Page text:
Absolut Care, Tops in Westfield seek tax reductions
WESTFIELD – The owners of Absolut Care and Tops Market are going to court to seek property tax assessment reductions of more than $3 million which, if they prevail, would dramatically lower the village, town and school taxes they pay.
Cass Development, owner of Absolut Care, wants a 90 percent reduction: $3,211,460 down to $321,146. Tops is seeking a $197,600 cut from $700,000 to $502,400.
The information was revealed when the Westfield Town Board approved employing attorney Jeffrey G. Passafaro as “Outside Counsel” to mount a defense against the Cass Development demand. Town attorney Joel Seachrist will defend the town against Tops. Passafaro is an attorney with Foley, Foley & Passafaro in Dunkirk.
Board members also approved a resolution authorizing Supervisor Martha Bills to sign a “Non-Binding Letter of Intent” in connection with an offer by the present owner to donate its equity in the Welch’s office building to the town and village of Westfield. Bills said the letter will allow her to do what she termed “due diligence” on the matter.
“This is a very preliminary step,” Board Member Ray Schuster commented when contacted at home. “The town is not in the business of buying and leasing buildings.”
Earlier at a special meeting in August, the village board discussed the same offer in what one participant described as a “contentious” executive session.
Bills answered, “yes,” when asked if the limited liability partnership which owns the landmark building is seeking about $400,000 to cover what is still owed. According to two sources, the owner claims the equity donation would be roughly $700,000 more than the cash payment.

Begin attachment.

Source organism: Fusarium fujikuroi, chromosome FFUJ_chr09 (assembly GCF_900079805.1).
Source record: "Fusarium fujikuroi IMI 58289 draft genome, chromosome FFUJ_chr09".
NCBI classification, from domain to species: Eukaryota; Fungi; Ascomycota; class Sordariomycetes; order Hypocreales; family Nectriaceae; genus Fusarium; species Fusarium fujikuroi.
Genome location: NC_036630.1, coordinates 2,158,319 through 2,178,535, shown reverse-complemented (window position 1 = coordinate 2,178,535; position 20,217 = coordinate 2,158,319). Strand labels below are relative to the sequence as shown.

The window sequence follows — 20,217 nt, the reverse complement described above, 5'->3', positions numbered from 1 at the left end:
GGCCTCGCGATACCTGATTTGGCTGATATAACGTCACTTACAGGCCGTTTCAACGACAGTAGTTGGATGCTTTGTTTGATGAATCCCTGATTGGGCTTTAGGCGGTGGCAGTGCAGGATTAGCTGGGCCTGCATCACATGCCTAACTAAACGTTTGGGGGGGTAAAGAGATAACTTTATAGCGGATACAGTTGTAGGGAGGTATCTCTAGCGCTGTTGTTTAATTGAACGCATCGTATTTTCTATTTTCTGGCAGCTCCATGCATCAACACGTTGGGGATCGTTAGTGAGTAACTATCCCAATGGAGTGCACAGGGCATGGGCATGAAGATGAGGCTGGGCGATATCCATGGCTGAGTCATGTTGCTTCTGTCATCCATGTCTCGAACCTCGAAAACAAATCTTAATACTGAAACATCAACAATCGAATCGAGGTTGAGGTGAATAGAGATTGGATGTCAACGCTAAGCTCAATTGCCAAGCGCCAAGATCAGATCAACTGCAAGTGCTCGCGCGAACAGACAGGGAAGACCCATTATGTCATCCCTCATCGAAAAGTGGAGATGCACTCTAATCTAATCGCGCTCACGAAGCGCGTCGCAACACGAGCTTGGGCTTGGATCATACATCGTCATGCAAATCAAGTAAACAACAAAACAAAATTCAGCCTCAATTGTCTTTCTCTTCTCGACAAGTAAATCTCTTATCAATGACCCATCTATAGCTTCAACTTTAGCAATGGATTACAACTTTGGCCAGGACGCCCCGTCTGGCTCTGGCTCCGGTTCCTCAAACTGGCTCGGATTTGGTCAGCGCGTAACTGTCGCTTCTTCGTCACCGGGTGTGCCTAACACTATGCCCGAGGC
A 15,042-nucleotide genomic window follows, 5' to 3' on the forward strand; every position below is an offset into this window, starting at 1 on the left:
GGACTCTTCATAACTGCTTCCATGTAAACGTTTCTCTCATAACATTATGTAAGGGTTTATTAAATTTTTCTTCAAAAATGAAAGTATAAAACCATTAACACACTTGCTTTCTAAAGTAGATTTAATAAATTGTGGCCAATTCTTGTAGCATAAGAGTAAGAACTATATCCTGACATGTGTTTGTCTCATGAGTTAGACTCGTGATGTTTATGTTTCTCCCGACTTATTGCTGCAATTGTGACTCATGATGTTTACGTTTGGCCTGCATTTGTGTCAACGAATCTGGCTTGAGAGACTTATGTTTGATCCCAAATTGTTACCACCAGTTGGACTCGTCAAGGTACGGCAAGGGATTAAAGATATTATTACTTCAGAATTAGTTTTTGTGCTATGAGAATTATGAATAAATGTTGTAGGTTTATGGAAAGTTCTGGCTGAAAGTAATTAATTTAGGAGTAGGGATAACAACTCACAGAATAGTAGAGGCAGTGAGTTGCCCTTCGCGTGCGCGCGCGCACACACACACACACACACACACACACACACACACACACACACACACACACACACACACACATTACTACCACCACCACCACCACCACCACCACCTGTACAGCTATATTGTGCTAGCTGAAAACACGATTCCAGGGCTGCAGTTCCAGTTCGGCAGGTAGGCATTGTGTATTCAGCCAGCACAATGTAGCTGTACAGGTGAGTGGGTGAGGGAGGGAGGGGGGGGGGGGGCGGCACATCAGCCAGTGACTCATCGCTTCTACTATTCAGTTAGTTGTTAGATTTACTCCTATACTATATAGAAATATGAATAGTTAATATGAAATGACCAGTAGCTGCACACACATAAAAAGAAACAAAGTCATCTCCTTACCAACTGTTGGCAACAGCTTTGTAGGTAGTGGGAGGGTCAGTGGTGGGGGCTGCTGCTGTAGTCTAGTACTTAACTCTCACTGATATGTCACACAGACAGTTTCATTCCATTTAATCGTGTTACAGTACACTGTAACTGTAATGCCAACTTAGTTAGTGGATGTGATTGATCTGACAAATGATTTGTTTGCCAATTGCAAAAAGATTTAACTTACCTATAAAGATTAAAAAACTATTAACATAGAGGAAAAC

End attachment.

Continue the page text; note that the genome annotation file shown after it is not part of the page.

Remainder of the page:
The board also received a complaint from Micheal Dulmas of the Hawthorne neighborhood that he had been unfairly treated by the town regarding animals formerly kept on his property. Dulmas claimed he had been forced by the town to “kill all my animals.”
This led to a back-and-forth conversation among Dulmas and town board members along with Seachrist.
Dulmas apparently housed more than 100 animals on his one-third acre, including six roosters, many hens and three pigs.
“I received more complaints about that (property) than any other issue in 10 years,” Board Member Dr. David Brown said.
“Neighbors just couldn’t take the noise,” Bills added.
Dulmas ended the discussion when he walked out waving his hand in apparent disgust.
The board later asked about the remains of a dwelling at Route 5 and McKinley Road destroyed in the spring by a gas explosion and resulting fire.
“It’s just a matter of cleaning up,” Code Enforcement Officer Jim Pacanowski said.
Pacanowski said the owner is waiting for an insurance settlement.
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